Summary: The problem with this myth is that people have confused a promise with a proverb and that creates a great problem.
“A Godly Home Guarantees Godly Kids”
We’re continuing on this morning in our series of messages called Mythbusters. We’re looking at eight spiritual myths – spiritual urban legends – to which many people subscribe. These spiritual myths aren’t just harmless misunderstandings. They are spiritually dangerous errors that will eventually bring heartache and disillusionment to anyone who trusts in them. The consequences can be devastating.
As we start this morning, I want to share with you the true stories of two couples. Both of these stories come from Larry Osborn’s book “Ten Stupid Things Smart Christians Believe.” In fact, I’ve based this series on parts of that book.
The first couple is Don and Sharon. Don and Sharon have three grown sons. One of their sons is doing very well. He’s a model citizen with a great job, a strong marriage, and a vibrant walk with God. The other two sons – well, they’re a mess. One is in jail. The other is pushing forty but still hasn’t found himself. He’s on job number 15 and marriage number 3. It gets worse. He’s developed a disdain for spiritual things but developed a dependence on alcohol. He doesn’t make any effort to stay in touch with his parents, unless, of course, he needs something.
Their two rebellious sons have brought Don and Sharon a lot of headaches and heartaches. Even though they feel a lot of joy and pride in the one son, the other two cause them to struggle with all kinds of emotions: anger, frustration, embarrassment, and shame.
Their biggest struggle, however, is with guilt – lots of guilt. They see their prodigal sons as proof that they’ve failed as Christian parents. They see their inability to curb the antisocial behavior of their youngest, or instill any sense of drive and a moral compass in the oldest, as proof positive that they were bad parents. And most of their friends agree. It’s not that they say it out loud. They don’t have to.
The second couple is Mike and Rhonda. They feel no guilt about their wild child. Actually, they’re quite upbeat and confident that she will one day return to God and the values by which they raised her.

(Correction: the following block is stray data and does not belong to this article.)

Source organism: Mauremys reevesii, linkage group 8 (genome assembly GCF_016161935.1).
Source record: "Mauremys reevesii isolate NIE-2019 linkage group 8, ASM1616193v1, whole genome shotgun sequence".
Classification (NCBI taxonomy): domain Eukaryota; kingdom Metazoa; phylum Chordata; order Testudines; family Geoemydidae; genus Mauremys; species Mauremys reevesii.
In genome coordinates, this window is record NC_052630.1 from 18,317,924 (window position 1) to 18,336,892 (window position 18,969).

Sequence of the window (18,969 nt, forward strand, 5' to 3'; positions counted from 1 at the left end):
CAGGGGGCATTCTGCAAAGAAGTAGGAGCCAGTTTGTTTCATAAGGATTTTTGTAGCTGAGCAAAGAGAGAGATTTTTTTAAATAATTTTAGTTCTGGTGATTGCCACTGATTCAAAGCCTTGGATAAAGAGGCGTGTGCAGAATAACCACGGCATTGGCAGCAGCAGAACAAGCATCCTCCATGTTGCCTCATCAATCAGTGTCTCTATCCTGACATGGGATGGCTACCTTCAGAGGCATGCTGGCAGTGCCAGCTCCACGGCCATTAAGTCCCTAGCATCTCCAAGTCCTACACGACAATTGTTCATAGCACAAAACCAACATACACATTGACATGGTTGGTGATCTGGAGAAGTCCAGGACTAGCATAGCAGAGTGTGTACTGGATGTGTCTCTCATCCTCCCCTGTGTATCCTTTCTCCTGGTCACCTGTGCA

Their confidence comes from the fact that they modeled a sincere and genuine faith. They took her to church and Sunday school every week. They gave her a solid, faith-based education. During her teenage years, they continued to provide strong spiritual guidance, without stifling her, to make sure she hung around the right friends and participated in the right activities. In short, they did everything they could to give her a godly, Christ-centered upbringing.
But when their daughter went away to college things started to fall apart. By the end of what should have been her senior year, she had soured on her faith, dropped out of school and moved in with her boyfriend. Now, years later, not much has changed. She still hasn’t been near a church or married her boyfriend.
Mike and Rhonda don’t struggle with the guilt or shame that plagues Don and Sharon. Oh, yes, they’re disappointed. But they’re convinced that sooner or later their daughter will come to her senses and come back to God. They’re banking on God’s promise that children raised the right way in a good and godly home can’t stay away forever. They always come home. They can’t help it. God brings them back. He promised.
Both of these couples are strong Christians yet their responses to their wayward children are completely different. Don and Sharon are riddled with guilt. Mike and Rhonda are filled with hope.
Surprisingly, the different responses are both based on the same flawed assumption. It’s our spiritual myth for the day: “A Godly Home Guarantees Godly Kids.”
Don and Sharon interpret that to mean that their home was far more messed up than they had realized. Mike and Rhonda interpret it to mean that their daughter has to come back to the faith someday.
In the short run, Mike and Rhonda probably have it best. At least they have something to hope for. But in the long run, both couples are headed down a dead-end street. They’ve each bought into the same spiritual myth: the belief that a godly home guarantees godly kids. It’s a lie, and every lie (even one that is widely believed and brings temporary comfort) eventually ends up being a house of cards. Things are destined to collapse under the pressing weight of time, truth, and reality.
Like many other spiritual myths, the idea that a godly home guarantees godly kids finds its source in a well-known, but widely misunderstood, Bible verse. The verse is Prov. 22:6 – Train a child in the way he should go, and when he is old he will not turn from it.